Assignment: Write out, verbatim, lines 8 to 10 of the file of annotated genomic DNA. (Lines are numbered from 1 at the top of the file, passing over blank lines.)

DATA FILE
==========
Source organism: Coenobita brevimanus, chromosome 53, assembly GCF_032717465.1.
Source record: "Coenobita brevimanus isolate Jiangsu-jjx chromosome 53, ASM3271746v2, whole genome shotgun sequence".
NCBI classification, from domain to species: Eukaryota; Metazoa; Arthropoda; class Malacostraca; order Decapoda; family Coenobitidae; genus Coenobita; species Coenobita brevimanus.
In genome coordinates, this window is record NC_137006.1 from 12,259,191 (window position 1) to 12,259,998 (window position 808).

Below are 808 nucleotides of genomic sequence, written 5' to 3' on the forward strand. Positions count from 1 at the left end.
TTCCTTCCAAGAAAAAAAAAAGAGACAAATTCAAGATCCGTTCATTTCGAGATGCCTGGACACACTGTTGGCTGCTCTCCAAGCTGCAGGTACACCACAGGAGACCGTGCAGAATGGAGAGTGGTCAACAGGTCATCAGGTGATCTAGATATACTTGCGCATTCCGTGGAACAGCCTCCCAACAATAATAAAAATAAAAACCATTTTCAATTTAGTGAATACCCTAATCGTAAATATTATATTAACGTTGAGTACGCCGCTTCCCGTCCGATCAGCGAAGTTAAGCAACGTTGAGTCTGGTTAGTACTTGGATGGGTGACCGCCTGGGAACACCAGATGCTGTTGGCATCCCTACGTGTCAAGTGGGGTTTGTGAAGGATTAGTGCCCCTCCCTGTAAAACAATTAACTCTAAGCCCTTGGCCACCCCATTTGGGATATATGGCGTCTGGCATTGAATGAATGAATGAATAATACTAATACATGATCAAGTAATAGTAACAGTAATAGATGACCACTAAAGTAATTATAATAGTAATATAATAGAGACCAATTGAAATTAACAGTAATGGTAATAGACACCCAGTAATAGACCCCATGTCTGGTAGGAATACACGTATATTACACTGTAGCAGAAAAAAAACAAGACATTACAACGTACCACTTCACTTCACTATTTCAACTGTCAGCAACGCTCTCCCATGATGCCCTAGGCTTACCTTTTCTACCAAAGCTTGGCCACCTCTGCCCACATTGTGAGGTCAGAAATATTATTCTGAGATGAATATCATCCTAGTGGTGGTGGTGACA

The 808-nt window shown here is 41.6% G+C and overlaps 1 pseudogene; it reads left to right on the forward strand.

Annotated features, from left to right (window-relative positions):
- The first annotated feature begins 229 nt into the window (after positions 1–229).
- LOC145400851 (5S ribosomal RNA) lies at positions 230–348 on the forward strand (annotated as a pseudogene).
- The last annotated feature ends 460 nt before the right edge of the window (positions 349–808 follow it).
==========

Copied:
Annotated features, from left to right (window-relative positions):
- The first annotated feature begins 229 nt into the window (after positions 1–229).
- LOC145400851 (5S ribosomal RNA) lies at positions 230–348 on the forward strand (annotated as a pseudogene).